Alfred Nielsen had not been entirely satisfied with his work in the school mission of Kalamun. At a mission conference for the Middle East in 1921, start of an urban mission in Damascus was suggested. Danish mission to the Orient accepted to take over the work with Alfred Nielsen as the leader. After this he served here from 1921 to 1928. Alfred Nielsen decided to open a reading room in the Muslim part of the ‘Straight Street’ – located in central Damascus and the city-bazaar. Books, newspapers and other literature invited local people inside to read and talk about religious issues. Dialogue became a tool long time before the theological invention of the word. In addition, he offered lectures with biblical slides once a week. The reading room was very popular and gave occasion for young people to hang out after the lectures and discuss the Gospel. Moreover, Alfred Nielsen spend time walking around the bazaar streets with a bag of books and pamphlets.

Missionary Alfred Nielsen and wife Christine Nielsen at the table in their home. Rev. Alfred Julius Nielsen, MA & BD – sent by Danish Mission to the Orient, 1911-1954, e.g. as head of the mission boys schools and pastoral ministry in Syria and Jerusalem.

However, the pleasure of Alfred Nielsen’s reading room became a short one. Muslim papers very soon wrote about the activities and found location of the reading room in the center of the Muslim shopping area very provocative. The authorities forced Alfred Nielsen to close, and he moved the reading room to the Christian quarter – as close as possible to the Jewish and Muslim quarters. For a period, this left the reading room in peace. In 1927, however, the criticism started again and as the authorities told Nielsen that they were unable to guarantee his safety, he closed the place for good. During his remaining time as a missionary, Alfred Nielsen served as language teacher of Newman School of Missions in Jerusalem and had mission work at a German hospital as well.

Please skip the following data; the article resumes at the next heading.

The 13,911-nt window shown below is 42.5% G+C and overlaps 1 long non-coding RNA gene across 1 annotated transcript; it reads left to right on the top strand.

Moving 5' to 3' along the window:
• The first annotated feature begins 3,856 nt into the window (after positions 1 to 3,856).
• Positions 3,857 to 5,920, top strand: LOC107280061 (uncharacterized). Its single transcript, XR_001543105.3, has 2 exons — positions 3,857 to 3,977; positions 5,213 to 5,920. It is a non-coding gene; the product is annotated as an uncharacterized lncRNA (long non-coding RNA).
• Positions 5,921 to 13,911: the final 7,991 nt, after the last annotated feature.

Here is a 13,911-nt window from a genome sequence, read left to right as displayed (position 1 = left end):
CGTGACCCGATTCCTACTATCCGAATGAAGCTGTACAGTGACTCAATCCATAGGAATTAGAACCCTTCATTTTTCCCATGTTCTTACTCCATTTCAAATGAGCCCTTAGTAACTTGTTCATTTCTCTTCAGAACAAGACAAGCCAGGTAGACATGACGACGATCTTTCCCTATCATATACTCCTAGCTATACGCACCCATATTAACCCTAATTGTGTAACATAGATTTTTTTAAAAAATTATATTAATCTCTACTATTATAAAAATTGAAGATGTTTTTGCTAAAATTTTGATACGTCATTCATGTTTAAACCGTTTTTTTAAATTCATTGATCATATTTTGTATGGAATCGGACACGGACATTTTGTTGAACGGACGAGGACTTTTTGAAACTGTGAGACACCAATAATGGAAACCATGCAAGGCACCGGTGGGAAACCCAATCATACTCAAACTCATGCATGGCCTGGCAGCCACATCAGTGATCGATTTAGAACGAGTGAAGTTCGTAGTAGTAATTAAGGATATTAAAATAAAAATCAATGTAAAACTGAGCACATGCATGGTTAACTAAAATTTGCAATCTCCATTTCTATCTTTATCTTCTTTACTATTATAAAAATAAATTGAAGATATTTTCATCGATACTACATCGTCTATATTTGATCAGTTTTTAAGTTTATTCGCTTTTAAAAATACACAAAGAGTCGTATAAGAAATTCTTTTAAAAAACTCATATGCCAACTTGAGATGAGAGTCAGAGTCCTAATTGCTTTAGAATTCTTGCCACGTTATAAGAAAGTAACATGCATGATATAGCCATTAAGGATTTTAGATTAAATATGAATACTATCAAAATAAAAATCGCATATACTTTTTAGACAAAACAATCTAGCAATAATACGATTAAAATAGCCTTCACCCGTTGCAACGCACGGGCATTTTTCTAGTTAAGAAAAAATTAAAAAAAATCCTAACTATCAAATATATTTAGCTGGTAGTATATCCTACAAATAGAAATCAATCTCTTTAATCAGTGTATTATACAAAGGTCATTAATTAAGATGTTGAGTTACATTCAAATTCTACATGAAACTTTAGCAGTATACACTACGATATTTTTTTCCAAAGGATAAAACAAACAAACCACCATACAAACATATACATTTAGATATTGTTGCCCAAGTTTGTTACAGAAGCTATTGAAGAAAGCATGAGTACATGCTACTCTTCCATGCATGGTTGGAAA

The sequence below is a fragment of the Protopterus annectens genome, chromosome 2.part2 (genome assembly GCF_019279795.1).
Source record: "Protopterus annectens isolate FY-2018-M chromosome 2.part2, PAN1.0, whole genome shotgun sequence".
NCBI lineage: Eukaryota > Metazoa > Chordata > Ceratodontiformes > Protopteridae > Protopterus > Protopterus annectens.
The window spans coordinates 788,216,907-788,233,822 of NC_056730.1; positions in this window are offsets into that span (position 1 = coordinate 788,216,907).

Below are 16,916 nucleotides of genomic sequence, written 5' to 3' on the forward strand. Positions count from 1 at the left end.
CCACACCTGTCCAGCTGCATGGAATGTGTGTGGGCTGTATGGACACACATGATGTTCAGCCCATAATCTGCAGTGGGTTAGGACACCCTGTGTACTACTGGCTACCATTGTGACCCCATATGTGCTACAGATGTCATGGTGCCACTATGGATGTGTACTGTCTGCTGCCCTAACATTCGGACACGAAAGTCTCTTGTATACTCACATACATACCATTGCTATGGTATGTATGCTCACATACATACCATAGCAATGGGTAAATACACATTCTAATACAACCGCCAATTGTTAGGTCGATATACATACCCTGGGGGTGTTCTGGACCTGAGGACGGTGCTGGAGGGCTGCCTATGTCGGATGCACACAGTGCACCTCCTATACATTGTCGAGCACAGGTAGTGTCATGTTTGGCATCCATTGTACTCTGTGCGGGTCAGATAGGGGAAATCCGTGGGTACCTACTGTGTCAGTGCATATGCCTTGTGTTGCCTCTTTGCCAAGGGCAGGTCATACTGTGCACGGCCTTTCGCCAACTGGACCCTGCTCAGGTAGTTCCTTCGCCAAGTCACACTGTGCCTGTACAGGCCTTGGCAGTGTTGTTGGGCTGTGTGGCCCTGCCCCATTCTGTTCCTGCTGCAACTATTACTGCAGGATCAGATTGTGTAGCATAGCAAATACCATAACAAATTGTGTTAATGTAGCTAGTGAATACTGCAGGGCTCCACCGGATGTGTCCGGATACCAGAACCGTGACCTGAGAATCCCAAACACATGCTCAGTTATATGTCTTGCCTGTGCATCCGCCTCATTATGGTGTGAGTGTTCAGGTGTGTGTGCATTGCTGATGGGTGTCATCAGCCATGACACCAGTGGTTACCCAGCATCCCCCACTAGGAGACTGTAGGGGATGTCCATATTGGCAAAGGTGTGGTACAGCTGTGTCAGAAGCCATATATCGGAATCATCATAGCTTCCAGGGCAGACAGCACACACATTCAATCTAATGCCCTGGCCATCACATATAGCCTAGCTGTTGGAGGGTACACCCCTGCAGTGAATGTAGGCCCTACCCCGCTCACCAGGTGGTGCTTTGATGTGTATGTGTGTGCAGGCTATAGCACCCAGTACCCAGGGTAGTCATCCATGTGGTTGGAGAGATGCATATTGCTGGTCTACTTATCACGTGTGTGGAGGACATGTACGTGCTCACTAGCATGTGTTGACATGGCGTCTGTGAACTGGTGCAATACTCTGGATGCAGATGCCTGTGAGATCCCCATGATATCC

Hospital and Nursing School

At the end of WW I, Fox Maule re-started his hospital project. License to build was obtained in November 1921, but inauguration of the hospital did not take place until 17 May 1927, after several impediments to the building activities. Fox Maule had been head of the building project, while a new physician, Henrik Møller managed the clinic work. At the end of the project, Dr Møller became Chief Superintendent of the hospital while Fox Maule returned to the clinic work. Completion of the hospital made a milestone in the history of the Danish Mission to the Orient. A working process of 22 years came to an end.

The special branch of health work, training of nurses became another pioneer job of the mission. The hospital work made professional training possible leading to an exam after three years. Following graduation the nurse  received a certificate enabling employment at other hospitals as well. When the Chief Nursing Superintendent Cecilie Lauritsen started training of the young nurses, new problems turned up. The sanitation in the small Syrian houses was far from the demands of a modern hospital. In addition to this, professional challenges were added, the biggest being the non-existence of an Arab textbook. Due to this, Cecilie Lauritsen had to write her own Arab textbook for nurses.

Parish work and church building

Einar Prip continued his parish work after WW I. Building a church in Nebk became of very high priority to friends of the Danish Mission to the Orient just as construction of the hospital had been. Great collections among friends of the Danish Mission, Syrian immigrants in America, and The Laymen Movement for overseas mission financed building of the church. On 15 May 1933, Prip inaugurated a big and roomy church constructed without altar-piece after Presbyterian model, and with a platform at one end of the building for conductors of the service. Friends from Aalborg donated a harmonium still being in the church.